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THE MAUI NEWS, SATURDAY, AfRIL 24, 1915.
THE MAUI NEWS
Entered at the Post Office at Wailuku. Maui, Hawaii, as second-das matter.
A Republican Paper Published in the Interest of the People
Issued Every Saturday.
MAUI PUBLISHING COMPANY, LIMITED,
Proprietors and Publishers.
Subscription Rates, $2.50 per Year in Advance.
WILL J. COOPER,
EDITOR AND MANAGER
AFR1L, 24, 1915,
PLANNING FOR OUR VISITORS.
The plan of entertaining the congressional party on Maui, as out
lined by the chamber of commerce committee having the matter in
charge, seems to leave little to be desired. While the entire two days
is well filled, thought has been given to the comfort of our guests, so
that there does not seem to be much danger that their visit here will
be extremely fatiguing. At the same time they willliave an opportunity
of seeing something ot our main commercial interests as wen as "ii'c
of the beauty of the island, and of meeting our people. The dividing
of the partv, right at the start, into small groups as house guests of resi
dents, should be appreciated, for it will largely remove the Cook's personally-conducted
feeling, and in the hours given to sight-seeing there
will be more freedom in following personal inclinations than when an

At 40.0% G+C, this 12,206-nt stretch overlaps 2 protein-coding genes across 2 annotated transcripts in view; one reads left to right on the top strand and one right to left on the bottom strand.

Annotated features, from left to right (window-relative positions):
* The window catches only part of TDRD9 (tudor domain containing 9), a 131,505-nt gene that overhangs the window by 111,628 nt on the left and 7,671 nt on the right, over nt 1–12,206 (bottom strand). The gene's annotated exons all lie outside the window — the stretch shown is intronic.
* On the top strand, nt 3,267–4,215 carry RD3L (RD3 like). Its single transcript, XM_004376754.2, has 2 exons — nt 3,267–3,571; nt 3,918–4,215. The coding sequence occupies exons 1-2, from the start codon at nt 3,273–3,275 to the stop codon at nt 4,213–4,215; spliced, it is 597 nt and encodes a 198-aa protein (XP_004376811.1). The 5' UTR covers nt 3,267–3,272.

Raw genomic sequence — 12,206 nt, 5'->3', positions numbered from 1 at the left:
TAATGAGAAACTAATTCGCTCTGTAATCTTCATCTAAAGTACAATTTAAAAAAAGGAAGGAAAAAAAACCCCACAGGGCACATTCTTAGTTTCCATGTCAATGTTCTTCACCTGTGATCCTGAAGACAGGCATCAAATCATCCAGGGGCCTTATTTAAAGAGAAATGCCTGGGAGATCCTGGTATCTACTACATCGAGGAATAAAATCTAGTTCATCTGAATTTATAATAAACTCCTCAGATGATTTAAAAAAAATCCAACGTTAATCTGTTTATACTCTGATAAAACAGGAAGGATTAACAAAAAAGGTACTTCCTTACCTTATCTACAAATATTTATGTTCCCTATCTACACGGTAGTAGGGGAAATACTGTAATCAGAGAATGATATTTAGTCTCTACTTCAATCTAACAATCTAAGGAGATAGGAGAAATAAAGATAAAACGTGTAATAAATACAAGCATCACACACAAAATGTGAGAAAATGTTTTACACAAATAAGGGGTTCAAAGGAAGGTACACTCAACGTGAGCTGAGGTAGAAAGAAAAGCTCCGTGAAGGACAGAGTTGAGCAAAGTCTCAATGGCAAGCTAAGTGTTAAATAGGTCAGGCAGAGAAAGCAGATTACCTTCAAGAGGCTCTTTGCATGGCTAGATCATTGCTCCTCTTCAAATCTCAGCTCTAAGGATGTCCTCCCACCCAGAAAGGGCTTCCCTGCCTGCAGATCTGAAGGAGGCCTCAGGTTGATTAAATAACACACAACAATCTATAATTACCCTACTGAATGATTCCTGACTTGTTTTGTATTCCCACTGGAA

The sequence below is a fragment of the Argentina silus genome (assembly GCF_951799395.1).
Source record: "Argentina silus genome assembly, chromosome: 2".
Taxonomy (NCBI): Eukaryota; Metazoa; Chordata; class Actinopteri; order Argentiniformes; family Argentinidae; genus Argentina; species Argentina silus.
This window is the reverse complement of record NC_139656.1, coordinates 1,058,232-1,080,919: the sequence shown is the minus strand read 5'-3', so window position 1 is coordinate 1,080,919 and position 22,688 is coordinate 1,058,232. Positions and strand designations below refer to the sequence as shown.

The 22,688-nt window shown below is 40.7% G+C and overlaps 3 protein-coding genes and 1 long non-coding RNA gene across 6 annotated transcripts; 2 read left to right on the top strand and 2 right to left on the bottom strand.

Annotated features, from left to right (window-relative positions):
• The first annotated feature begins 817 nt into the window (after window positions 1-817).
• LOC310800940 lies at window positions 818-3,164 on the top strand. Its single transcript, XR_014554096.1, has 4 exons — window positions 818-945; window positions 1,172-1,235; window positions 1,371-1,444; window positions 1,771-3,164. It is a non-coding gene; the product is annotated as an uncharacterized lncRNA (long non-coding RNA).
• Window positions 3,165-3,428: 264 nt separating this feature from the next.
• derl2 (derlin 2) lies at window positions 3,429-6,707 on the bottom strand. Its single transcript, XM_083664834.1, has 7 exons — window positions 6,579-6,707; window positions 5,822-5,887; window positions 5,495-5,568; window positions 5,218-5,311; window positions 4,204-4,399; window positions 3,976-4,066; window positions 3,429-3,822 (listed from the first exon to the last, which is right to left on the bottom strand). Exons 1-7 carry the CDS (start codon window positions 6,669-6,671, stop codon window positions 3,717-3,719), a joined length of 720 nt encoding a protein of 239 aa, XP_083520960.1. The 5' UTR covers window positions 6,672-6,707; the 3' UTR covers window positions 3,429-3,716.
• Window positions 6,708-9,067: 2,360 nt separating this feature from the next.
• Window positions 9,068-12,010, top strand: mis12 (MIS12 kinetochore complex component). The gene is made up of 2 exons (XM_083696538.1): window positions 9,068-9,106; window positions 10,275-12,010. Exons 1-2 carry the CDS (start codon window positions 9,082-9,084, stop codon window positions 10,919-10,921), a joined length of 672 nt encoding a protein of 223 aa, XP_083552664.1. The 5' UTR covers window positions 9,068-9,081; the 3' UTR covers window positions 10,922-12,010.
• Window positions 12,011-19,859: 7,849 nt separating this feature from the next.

effort is made to keep a large party such as this, herded together all
the time. This puts a good deal of resjionsibility, however, upon our
people, and it is to be hoped that all who act as hosts will remember
that the visit is not merely a pleasure junket, but that these are the
nation's law-makers, and that they are here with the view of absorbing
as much accurate information and "atmosphere" as possible, which may
guide them in the future when matters Hawaiian are under considera
tion, in the national capitol.
The committee has very wisely decided to discourage, rather than
encourage the Haleakala trip, except to those who are athletic and
used to horseback riding. There is nothing to be gained by wearing
out elderly statesmen and ladies in a few hours, for the sake of a sun
rise, however fine that sunrise may be. The fact that this is the wise
course is none the less to be regretted, however, for it brings home most
strongly the inaccessability of our most advertised, and what should
be our greatest asset. The need for an automobile road to the summit
of the mountain is again emphasized.
The committee's desire that the visitors shall have every opportunity
of coming into close contact with the people in various walks of life,
is to be commended; and the informal form of luncheon at the Wailuku
armory, following a hour or so of speechmaking in front of the court